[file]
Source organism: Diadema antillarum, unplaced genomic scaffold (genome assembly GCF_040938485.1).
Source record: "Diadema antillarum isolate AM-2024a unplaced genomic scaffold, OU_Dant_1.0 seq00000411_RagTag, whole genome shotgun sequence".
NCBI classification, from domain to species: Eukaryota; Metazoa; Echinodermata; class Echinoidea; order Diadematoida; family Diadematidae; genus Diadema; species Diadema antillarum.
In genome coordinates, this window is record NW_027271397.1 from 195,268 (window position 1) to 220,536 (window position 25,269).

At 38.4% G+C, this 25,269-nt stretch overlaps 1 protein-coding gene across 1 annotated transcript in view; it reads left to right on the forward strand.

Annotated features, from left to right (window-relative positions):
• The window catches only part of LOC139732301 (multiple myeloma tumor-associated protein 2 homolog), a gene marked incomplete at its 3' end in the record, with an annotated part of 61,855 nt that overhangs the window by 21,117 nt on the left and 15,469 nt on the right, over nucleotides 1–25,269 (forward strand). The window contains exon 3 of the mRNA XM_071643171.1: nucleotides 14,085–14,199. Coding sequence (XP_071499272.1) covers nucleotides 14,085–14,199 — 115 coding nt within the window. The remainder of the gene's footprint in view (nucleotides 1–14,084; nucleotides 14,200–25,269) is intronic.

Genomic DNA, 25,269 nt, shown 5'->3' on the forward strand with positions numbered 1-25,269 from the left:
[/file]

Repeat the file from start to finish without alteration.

Source organism: Diadema antillarum, unplaced genomic scaffold (genome assembly GCF_040938485.1).
Source record: "Diadema antillarum isolate AM-2024a unplaced genomic scaffold, OU_Dant_1.0 seq00000411_RagTag, whole genome shotgun sequence".
NCBI classification, from domain to species: Eukaryota; Metazoa; Echinodermata; class Echinoidea; order Diadematoida; family Diadematidae; genus Diadema; species Diadema antillarum.
In genome coordinates, this window is record NW_027271397.1 from 195,268 (window position 1) to 220,536 (window position 25,269).

At 38.4% G+C, this 25,269-nt stretch overlaps 1 protein-coding gene across 1 annotated transcript in view; it reads left to right on the forward strand.

Annotated features, from left to right (window-relative positions):
• The window catches only part of LOC139732301 (multiple myeloma tumor-associated protein 2 homolog), a gene marked incomplete at its 3' end in the record, with an annotated part of 61,855 nt that overhangs the window by 21,117 nt on the left and 15,469 nt on the right, over nucleotides 1–25,269 (forward strand). The window contains exon 3 of the mRNA XM_071643171.1: nucleotides 14,085–14,199. Coding sequence (XP_071499272.1) covers nucleotides 14,085–14,199 — 115 coding nt within the window. The remainder of the gene's footprint in view (nucleotides 1–14,084; nucleotides 14,200–25,269) is intronic.

Genomic DNA, 25,269 nt, shown 5'->3' on the forward strand with positions numbered 1-25,269 from the left: